Mr. Link recruits explorer Sir Lionel Frost to help find his long-lost relatives in the fabled valley of Shangri-La. Along with adventurer Adelina Fortnight, this trio of explorers travel the world to help their new friend.
The charismatic Sir Lionel Frost considers himself to be the world's foremost investigator of myths and monsters. The trouble is none of his small-minded high-society peers seems to recognize this. Sir Lionel's last chance for acceptance by the adventuring elite rests on traveling to America's Pacific Northwest to prove the existence of a legendary creature. A living remnant of Man's primitive ancestry. The Missing Link.Written by
The fourth stop-motion film to use dust after The Boxtrolls (2014), Early Man (2018), and Isle of Dogs (2018). See more »
A map of the United States is shown in the film. It shows several states which weren't yet states as of the film's 1886 setting (for example, Arizona didn't become a state until 1912). See more »
[Mr. Link and Sir Lionel sit opposite each other on a train]
This, uh, feels a little confined. Is it hot in here? It feels hot in here. Oh, I can't breathe.
Sir Lionel Frost:
By all means, feel free to crack open a wind...
[Mr. Link punches a hole in the window]
Oh, that's much better.
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There is a behind-the-scenes clip in the closing credits that displays how the models and graphics were done. See more »
It's arguably Laika's weakest so far, but it's still entertaining with outstanding animation.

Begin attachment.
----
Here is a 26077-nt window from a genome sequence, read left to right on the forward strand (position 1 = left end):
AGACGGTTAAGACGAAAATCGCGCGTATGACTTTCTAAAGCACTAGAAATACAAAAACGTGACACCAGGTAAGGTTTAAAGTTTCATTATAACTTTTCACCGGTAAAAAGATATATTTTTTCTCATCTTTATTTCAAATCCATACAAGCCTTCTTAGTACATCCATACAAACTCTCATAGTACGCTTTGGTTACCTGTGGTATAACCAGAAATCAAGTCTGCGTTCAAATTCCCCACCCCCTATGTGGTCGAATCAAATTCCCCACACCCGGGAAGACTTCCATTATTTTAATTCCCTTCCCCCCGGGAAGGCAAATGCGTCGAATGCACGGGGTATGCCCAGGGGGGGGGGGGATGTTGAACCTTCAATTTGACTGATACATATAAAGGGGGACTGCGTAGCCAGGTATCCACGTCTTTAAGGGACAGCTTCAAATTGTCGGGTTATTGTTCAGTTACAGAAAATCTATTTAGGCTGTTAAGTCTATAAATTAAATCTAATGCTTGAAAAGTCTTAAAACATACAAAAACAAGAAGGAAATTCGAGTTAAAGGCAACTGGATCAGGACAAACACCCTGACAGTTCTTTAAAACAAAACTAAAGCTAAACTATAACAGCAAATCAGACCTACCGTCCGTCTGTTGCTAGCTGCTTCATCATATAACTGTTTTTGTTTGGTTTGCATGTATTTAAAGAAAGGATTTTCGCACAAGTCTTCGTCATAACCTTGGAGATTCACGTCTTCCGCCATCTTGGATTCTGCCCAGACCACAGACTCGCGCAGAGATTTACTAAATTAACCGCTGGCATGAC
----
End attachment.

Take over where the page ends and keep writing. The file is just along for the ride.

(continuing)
The first thing that has to be said when talking about 'Missing Link' is that it looks absolutely incredible. With each film, Laika's stop motion animation has improved and this is no exception. While the world might not be as visually interesting as some of their previous creations, what's there looks phenomenal and the characters are animated even better. The movements and facial expressions are so fluid, to the point where it genuinely looks computer generated. The care and craft it must have taken to create this is extraordinary. Where Laika's latest is not up to par, however, is in its narrative and characters. The characters themselves are fun and have entertaining interactions, but nobody really has any arcs or development, and they're all pretty much bottled down to having one trait. Sure, Lionel Frost changes by the end of the narrative, but it feels completely forced, unrealistic and unearned, which is something that can't be said about any of the protagonists in Laika's previous works. The actual story itself is very simple and quite generic, but luckily the globe-trotting adventure includes several locations and scenarios for the characters to be in, which are all entertaining. The relationship between Frost and Mr. Link leads to some entertaining interactions, and the situations they find themselves in are all fairly humorous, too. So, while it's not all that original and there aren't really any arcs, it is entertaining throughout. Surprisingly, the action sequences are well done and actually quite thrilling, while still retaining the fun 'adventure feel'. It's also, like the rest of Laika's works, not afraid of pulling its punches and is more mature than the average animated feature. Overall, it's arguably the worst film that Laika has produced thus far, but it is still very entertaining and has great animation. 7/10
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